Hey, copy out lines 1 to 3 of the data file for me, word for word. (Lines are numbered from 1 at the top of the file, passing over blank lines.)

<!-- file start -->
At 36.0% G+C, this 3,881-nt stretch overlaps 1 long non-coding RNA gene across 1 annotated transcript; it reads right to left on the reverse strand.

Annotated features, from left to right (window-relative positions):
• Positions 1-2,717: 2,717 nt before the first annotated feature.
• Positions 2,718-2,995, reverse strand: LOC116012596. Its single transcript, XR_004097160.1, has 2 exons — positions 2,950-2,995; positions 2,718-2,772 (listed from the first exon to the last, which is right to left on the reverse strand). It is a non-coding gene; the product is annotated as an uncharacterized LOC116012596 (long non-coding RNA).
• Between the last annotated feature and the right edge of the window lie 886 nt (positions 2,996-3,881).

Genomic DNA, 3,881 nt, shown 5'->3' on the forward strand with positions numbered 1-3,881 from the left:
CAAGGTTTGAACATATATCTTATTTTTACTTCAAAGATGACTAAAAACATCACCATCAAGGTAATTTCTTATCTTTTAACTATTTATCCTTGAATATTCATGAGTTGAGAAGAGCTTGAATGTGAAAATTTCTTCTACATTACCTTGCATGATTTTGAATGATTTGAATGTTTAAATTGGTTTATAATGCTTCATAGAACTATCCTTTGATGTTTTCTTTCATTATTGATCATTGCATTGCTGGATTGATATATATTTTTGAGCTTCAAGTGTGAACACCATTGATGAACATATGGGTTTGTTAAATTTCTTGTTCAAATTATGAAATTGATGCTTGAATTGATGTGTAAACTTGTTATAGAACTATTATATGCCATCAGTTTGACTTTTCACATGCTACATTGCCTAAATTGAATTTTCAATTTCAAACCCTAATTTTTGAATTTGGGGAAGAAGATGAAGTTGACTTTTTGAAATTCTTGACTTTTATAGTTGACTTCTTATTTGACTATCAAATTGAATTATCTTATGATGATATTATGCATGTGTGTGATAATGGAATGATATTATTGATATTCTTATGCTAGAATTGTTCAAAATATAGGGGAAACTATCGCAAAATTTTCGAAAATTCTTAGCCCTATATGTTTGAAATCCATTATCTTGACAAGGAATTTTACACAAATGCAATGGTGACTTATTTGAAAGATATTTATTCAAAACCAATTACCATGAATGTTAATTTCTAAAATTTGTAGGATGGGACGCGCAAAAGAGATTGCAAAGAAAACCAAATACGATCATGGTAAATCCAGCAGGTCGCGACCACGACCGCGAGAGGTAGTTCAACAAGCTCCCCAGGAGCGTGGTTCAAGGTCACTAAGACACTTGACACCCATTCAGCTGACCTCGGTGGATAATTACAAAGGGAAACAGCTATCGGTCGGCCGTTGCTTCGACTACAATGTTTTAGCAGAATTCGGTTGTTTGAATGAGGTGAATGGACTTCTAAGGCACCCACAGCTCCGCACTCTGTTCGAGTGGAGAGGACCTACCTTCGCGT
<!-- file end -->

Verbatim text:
At 36.0% G+C, this 3,881-nt stretch overlaps 1 long non-coding RNA gene across 1 annotated transcript; it reads right to left on the reverse strand.

Annotated features, from left to right (window-relative positions):
• Positions 1-2,717: 2,717 nt before the first annotated feature.